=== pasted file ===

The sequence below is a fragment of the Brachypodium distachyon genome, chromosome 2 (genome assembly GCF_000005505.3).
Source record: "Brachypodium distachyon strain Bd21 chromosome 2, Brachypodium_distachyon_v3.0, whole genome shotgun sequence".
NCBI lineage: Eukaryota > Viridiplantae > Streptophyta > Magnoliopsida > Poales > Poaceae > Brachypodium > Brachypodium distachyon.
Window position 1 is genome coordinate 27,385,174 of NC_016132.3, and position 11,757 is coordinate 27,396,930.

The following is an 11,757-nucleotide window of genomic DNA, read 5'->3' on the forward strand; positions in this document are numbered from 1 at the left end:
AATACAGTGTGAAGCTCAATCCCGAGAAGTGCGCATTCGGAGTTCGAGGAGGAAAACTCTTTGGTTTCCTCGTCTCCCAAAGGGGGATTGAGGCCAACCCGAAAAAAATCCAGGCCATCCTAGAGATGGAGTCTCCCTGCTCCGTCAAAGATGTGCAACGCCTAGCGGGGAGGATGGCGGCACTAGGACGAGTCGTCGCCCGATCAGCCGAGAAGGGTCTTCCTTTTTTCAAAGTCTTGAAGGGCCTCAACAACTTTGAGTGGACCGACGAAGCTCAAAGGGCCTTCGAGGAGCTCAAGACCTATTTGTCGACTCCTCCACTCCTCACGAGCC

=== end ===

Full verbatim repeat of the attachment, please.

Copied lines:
The sequence below is a fragment of the Brachypodium distachyon genome, chromosome 2 (genome assembly GCF_000005505.3).
Source record: "Brachypodium distachyon strain Bd21 chromosome 2, Brachypodium_distachyon_v3.0, whole genome shotgun sequence".
NCBI lineage: Eukaryota > Viridiplantae > Streptophyta > Magnoliopsida > Poales > Poaceae > Brachypodium > Brachypodium distachyon.
Window position 1 is genome coordinate 27,385,174 of NC_016132.3, and position 11,757 is coordinate 27,396,930.

The following is an 11,757-nucleotide window of genomic DNA, read 5'->3' on the forward strand; positions in this document are numbered from 1 at the left end:
AATACAGTGTGAAGCTCAATCCCGAGAAGTGCGCATTCGGAGTTCGAGGAGGAAAACTCTTTGGTTTCCTCGTCTCCCAAAGGGGGATTGAGGCCAACCCGAAAAAAATCCAGGCCATCCTAGAGATGGAGTCTCCCTGCTCCGTCAAAGATGTGCAACGCCTAGCGGGGAGGATGGCGGCACTAGGACGAGTCGTCGCCCGATCAGCCGAGAAGGGTCTTCCTTTTTTCAAAGTCTTGAAGGGCCTCAACAACTTTGAGTGGACCGACGAAGCTCAAAGGGCCTTCGAGGAGCTCAAGACCTATTTGTCGACTCCTCCACTCCTCACGAGCC